Study Media and Culture at Goldsmith’s College, University of London
The Vassar Media and Culture Studies Program in London is open to all majors. Goldsmiths College —ranked top London university in Media and Communications, Music, and Visual Arts—is also among the most respected UK colleges in Anthropology, Cinema Studies, Cultural Studies, Drama, Economics, History, Literary Studies, Political Theory, Psychology, and Sociology.
Vassar students live in Goldsmith’s dormitories on the New Cross campus, South East London, 15 minutes from the central city, and have access to all benefits available to Goldsmiths students. These include research centers, computer labs, clubs, athletic teams, trips around the UK and Europe, counseling, and healthcare. Students are also granted membership to the Students’ Union, library, and fitness facilities at Goldsmiths and all other University of London campuses.
The Vassar London Program balances immersion in a great global city with the security of a small program and resident Faculty Director, providing community, as well as personal and pedagogical support.
The curriculum offers four Vassar credits:
- A seminar taught by the Vassar Faculty Director introduces students to a literary London populated by the imagination of immigrant writers.
- An independent project focused on theory or practice, uses London as a laboratory, an object of study, and a source of inspiration.
- Goldsmiths Media and Communications course: students select a course from among more than two dozen multidisciplinary offerings. For course descriptions, please consult Goldsmiths Catalogue
- Elective Goldsmith’s course: students get to choose a course in Anthropology, Art, Computing, Drama, Education Studies, Economics, English and Comparative Literature, History, Languages, Music, Politics, Psychology, Sociology, or Visual Cultures.
Please note: Spring 2022 will be the last time this program is offered as a Spring Semester program. Effective Fall 2022, this program will shift to Fall Semester on an ongoing basis.
Spring 2022 Seminar Topic: Black London: Walking Diaries
Resident Faculty Director: Amitava Kumar, Professor of English on the Helen D. Lockwood Chair, Vassar College.
For information on Black London: Walking Diaries, please go to the program website or contact Vassar College Professor Amitava Kumar.
Fall 2022 Seminar Topic: Endemic and Pandemic London. Media Narratives, Politics, Biopolitics
Resident Faculty Director: Professor Giovanna Borradori, Professor of Philosophy, Vassar College.
Fall 2022 program description: Like New York, Milan, and the Amazonian city of Manaus, London too has been brutally hit by the epidemics of Covid-19. In this course, we will examine the mediations between the pandemic and endemic registers of the epidemics, calling attention to what was already on the ground before Covid-19 struck: systemic racism; the failed promises made to oppressed groups, such as the Windrush generation; structural economic inequality; and social abandonment. We will analyze how the harrowing reality of the latest healthcare crisis has reconfigured the roles that London has played historically, and that have shaped its culture, art, and cinema as well as its civic, political, and geopolitical self-understanding: on the one hand, as the former capital of a mighty transcontinental empire (kept alive by an army of museums and revitalized by the Brexit campaign); on the other hand, as the magnet of the postcolonial diasporic experience, illuminated in novels by Zadie Smith and Bernardine Evaristo.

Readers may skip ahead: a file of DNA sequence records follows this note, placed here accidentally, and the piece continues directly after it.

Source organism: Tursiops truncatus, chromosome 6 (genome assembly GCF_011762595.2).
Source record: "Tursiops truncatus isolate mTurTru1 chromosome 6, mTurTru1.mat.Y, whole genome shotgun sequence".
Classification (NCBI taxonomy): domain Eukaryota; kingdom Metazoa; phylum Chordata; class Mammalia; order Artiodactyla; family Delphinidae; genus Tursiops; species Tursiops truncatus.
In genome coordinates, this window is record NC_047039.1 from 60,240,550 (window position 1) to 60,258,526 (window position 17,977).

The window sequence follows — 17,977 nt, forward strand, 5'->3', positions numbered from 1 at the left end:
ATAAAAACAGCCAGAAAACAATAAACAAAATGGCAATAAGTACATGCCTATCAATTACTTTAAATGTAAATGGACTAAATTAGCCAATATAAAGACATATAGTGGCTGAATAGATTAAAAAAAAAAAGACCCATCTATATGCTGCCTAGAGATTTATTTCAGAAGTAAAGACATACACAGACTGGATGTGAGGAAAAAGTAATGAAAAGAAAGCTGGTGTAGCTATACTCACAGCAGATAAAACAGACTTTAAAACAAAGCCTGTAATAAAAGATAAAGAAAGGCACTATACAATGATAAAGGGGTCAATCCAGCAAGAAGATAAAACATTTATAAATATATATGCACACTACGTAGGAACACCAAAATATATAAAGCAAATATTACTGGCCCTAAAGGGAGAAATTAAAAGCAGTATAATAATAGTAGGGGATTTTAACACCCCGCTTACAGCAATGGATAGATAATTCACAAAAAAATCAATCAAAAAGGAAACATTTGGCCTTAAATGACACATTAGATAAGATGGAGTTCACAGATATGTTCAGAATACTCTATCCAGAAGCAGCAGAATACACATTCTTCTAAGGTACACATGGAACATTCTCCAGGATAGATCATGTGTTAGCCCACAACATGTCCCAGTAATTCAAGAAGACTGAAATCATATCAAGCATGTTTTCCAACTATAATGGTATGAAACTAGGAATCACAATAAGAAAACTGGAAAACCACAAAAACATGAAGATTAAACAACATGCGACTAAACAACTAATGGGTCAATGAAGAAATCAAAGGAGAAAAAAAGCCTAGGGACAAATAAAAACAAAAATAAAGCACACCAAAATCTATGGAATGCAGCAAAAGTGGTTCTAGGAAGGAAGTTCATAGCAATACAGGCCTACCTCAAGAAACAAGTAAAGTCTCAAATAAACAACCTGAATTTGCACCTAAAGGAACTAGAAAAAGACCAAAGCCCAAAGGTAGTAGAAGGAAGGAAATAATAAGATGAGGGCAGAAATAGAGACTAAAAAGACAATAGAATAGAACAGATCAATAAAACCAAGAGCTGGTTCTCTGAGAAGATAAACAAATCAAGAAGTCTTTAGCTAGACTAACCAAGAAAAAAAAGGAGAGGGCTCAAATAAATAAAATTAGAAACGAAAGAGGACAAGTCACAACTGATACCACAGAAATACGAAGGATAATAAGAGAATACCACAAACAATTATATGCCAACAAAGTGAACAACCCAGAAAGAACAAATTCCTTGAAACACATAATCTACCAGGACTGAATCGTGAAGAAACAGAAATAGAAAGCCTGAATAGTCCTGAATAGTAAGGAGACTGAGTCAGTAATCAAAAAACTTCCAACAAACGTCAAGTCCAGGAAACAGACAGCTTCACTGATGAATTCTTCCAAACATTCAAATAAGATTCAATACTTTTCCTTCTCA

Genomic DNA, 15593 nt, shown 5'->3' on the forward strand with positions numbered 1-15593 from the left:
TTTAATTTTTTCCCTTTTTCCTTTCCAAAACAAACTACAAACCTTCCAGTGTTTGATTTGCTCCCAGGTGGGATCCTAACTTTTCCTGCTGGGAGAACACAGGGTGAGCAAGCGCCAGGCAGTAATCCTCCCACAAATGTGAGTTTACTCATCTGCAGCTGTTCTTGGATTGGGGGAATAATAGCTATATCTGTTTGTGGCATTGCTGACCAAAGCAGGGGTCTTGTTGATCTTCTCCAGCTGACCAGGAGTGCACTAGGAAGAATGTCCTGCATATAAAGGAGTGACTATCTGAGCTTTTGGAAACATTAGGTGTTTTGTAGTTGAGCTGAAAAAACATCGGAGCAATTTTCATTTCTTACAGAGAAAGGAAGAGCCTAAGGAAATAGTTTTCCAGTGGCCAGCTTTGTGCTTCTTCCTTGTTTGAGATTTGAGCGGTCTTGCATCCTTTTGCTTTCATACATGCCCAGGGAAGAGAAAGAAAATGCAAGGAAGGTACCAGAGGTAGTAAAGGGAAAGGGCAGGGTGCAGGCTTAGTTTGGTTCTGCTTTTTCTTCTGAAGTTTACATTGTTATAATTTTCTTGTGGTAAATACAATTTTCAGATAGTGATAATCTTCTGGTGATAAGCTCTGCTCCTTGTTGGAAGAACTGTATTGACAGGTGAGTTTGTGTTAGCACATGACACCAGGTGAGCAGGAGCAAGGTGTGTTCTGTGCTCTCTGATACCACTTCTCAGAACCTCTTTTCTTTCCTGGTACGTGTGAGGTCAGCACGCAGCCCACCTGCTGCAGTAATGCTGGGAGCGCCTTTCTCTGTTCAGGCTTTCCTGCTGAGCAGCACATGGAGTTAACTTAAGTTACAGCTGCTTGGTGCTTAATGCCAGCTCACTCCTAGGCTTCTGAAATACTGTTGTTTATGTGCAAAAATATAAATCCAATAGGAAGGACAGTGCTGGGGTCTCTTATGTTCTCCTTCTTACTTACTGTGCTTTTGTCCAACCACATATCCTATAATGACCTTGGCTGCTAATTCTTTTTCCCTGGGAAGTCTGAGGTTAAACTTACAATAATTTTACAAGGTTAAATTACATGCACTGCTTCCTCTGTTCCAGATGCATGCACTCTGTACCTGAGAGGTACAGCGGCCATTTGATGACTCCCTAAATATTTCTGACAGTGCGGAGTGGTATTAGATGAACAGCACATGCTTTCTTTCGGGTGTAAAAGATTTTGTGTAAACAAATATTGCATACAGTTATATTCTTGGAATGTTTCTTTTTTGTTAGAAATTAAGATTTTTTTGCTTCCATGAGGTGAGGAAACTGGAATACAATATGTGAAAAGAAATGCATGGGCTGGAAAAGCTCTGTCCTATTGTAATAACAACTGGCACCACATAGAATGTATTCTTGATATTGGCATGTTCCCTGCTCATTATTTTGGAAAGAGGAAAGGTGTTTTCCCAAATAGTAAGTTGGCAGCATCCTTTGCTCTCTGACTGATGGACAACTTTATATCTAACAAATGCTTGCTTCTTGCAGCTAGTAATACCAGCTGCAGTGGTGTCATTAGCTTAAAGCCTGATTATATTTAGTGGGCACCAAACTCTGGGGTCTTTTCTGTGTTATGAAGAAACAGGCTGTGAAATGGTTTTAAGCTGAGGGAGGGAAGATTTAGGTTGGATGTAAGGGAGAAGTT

Inspired by Susan Sontag’s 1989 seminal study on AIDS and Its Metaphors, we will look at the encounters between the pandemic and the endemic registers, not only as a separate set of public health and medical facts -- biological, epidemiological, pharmacological, demographic, and biopolitical -- but also as a media production, which has made ample use of carefully curated metaphors, narratives, memes, and images, graphs and data visualizations, as well as operations of political rebranding that have allowed civil institutions such as the National Health Service to be rebranded as signifiers of patriotic expression.
Starting with A Journal of the Plague Year, Daniel Defoe’s 1772 report on the 1665 epidemics in London, which we will read as a foundational text of the colonial imagination about plagues, we will unspool a number of theoretical essays, fictional texts, films, and opportunities to hear from local activists. We will also explore the feeble distinction between endemic and pandemic harm through exposure to collectives and counter-institutions, though which the students will be able to broaden their knowledge of the pandemics,— as a physical reality impacting a major world-city, but also as a new powerful mass medium of its own, that, in this capacity, has repurposed the city’s own ability to imagine its possibilities and impossibilities of cohabitation.